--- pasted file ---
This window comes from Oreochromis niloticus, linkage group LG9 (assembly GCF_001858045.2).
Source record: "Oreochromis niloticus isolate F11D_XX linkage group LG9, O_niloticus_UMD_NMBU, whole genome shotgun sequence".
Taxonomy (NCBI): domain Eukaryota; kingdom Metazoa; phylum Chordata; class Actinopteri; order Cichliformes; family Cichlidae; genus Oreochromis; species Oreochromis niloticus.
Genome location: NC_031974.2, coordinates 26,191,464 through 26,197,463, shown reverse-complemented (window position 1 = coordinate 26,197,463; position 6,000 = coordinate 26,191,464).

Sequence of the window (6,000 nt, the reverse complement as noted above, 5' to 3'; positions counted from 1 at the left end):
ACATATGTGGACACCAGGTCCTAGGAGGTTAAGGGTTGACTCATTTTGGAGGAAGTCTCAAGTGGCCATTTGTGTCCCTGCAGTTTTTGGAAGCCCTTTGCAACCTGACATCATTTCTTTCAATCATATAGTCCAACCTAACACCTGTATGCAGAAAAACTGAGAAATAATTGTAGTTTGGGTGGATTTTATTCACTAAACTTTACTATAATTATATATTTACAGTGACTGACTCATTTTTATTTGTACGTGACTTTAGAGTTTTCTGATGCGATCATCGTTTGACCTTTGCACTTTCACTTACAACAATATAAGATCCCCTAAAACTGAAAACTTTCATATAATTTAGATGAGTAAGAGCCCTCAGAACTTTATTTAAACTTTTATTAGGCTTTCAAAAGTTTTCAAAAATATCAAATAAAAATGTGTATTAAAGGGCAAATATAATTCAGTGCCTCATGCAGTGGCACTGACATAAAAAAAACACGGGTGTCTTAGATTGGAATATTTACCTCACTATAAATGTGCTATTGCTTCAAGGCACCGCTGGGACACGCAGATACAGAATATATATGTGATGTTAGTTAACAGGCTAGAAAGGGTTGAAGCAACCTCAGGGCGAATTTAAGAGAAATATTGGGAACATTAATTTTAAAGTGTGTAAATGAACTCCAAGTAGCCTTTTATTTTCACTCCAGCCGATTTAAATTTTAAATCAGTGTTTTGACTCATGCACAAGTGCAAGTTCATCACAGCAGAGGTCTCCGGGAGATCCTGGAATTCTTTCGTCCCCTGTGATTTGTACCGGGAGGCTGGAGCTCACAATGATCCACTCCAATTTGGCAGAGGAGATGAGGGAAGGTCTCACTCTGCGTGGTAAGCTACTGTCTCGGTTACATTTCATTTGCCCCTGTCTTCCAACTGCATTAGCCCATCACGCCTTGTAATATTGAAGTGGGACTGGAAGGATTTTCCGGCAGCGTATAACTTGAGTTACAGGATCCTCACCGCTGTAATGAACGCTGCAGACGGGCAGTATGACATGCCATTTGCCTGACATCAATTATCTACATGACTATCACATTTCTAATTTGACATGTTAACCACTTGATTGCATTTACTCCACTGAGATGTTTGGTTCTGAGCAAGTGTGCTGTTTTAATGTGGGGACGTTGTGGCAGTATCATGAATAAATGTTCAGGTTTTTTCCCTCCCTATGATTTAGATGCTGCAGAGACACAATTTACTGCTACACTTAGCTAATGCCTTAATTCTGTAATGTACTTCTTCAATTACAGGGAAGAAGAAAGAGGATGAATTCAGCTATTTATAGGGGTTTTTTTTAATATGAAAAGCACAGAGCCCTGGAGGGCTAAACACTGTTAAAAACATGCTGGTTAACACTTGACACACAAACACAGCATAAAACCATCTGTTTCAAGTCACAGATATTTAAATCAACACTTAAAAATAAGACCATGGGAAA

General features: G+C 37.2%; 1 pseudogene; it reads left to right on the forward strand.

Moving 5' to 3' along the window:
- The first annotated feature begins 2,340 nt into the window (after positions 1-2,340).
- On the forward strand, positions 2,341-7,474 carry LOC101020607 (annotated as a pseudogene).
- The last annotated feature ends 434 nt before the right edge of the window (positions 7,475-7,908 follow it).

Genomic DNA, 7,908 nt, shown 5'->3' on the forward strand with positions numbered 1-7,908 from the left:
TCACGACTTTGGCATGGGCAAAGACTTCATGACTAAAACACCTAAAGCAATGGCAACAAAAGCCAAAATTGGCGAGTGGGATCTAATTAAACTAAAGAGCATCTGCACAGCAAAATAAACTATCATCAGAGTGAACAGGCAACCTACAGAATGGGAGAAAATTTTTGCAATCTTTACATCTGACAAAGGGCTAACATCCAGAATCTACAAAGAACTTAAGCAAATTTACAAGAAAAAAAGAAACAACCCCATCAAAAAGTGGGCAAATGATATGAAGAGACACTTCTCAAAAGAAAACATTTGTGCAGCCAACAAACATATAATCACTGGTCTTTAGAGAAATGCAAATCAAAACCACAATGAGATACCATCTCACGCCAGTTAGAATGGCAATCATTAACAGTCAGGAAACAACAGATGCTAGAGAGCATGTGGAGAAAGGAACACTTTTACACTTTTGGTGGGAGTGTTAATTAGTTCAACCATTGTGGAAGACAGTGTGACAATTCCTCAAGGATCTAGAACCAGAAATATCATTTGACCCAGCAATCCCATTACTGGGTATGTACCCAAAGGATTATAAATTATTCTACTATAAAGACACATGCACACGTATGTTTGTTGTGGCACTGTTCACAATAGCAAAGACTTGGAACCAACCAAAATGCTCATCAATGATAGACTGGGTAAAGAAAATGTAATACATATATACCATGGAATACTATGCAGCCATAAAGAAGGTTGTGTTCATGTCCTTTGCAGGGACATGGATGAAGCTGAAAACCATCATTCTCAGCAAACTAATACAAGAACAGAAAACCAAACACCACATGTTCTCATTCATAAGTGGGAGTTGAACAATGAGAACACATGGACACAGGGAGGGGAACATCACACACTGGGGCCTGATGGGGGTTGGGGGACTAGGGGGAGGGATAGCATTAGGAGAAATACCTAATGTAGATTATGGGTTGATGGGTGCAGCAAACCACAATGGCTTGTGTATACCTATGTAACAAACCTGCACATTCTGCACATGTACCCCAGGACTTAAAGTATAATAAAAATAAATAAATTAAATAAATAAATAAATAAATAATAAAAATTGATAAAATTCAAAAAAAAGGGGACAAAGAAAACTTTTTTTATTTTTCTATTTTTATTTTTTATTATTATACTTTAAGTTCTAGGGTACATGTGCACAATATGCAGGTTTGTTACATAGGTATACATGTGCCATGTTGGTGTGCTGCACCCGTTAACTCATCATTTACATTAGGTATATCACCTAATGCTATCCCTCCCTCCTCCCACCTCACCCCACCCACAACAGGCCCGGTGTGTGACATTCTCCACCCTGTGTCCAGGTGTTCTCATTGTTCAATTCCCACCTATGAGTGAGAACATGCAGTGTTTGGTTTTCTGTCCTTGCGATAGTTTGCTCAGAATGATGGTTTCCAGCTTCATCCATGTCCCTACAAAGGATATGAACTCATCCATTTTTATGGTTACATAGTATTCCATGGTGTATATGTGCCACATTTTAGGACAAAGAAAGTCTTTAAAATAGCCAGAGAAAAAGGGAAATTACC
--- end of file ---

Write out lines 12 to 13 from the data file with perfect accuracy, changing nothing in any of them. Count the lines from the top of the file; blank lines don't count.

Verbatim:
Genomic DNA, 7,908 nt, shown 5'->3' on the forward strand with positions numbered 1-7,908 from the left:
TCACGACTTTGGCATGGGCAAAGACTTCATGACTAAAACACCTAAAGCAATGGCAACAAAAGCCAAAATTGGCGAGTGGGATCTAATTAAACTAAAGAGCATCTGCACAGCAAAATAAACTATCATCAGAGTGAACAGGCAACCTACAGAATGGGAGAAAATTTTTGCAATCTTTACATCTGACAAAGGGCTAACATCCAGAATCTACAAAGAACTTAAGCAAATTTACAAGAAAAAAAGAAACAACCCCATCAAAAAGTGGGCAAATGATATGAAGAGACACTTCTCAAAAGAAAACATTTGTGCAGCCAACAAACATATAATCACTGGTCTTTAGAGAAATGCAAATCAAAACCACAATGAGATACCATCTCACGCCAGTTAGAATGGCAATCATTAACAGTCAGGAAACAACAGATGCTAGAGAGCATGTGGAGAAAGGAACACTTTTACACTTTTGGTGGGAGTGTTAATTAGTTCAACCATTGTGGAAGACAGTGTGACAATTCCTCAAGGATCTAGAACCAGAAATATCATTTGACCCAGCAATCCCATTACTGGGTATGTACCCAAAGGATTATAAATTATTCTACTATAAAGACACATGCACACGTATGTTTGTTGTGGCACTGTTCACAATAGCAAAGACTTGGAACCAACCAAAATGCTCATCAATGATAGACTGGGTAAAGAAAATGTAATACATATATACCATGGAATACTATGCAGCCATAAAGAAGGTTGTGTTCATGTCCTTTGCAGGGACATGGATGAAGCTGAAAACCATCATTCTCAGCAAACTAATACAAGAACAGAAAACCAAACACCACATGTTCTCATTCATAAGTGGGAGTTGAACAATGAGAACACATGGACACAGGGAGGGGAACATCACACACTGGGGCCTGATGGGGGTTGGGGGACTAGGGGGAGGGATAGCATTAGGAGAAATACCTAATGTAGATTATGGGTTGATGGGTGCAGCAAACCACAATGGCTTGTGTATACCTATGTAACAAACCTGCACATTCTGCACATGTACCCCAGGACTTAAAGTATAATAAAAATAAATAAATTAAATAAATAAATAAATAAATAATAAAAATTGATAAAATTCAAAAAAAAGGGGACAAAGAAAACTTTTTTTATTTTTCTATTTTTATTTTTTATTATTATACTTTAAGTTCTAGGGTACATGTGCACAATATGCAGGTTTGTTACATAGGTATACATGTGCCATGTTGGTGTGCTGCACCCGTTAACTCATCATTTACATTAGGTATATCACCTAATGCTATCCCTCCCTCCTCCCACCTCACCCCACCCACAACAGGCCCGGTGTGTGACATTCTCCACCCTGTGTCCAGGTGTTCTCATTGTTCAATTCCCACCTATGAGTGAGAACATGCAGTGTTTGGTTTTCTGTCCTTGCGATAGTTTGCTCAGAATGATGGTTTCCAGCTTCATCCATGTCCCTACAAAGGATATGAACTCATCCATTTTTATGGTTACATAGTATTCCATGGTGTATATGTGCCACATTTTAGGACAAAGAAAGTCTTTAAAATAGCCAGAGAAAAAGGGAAATTACC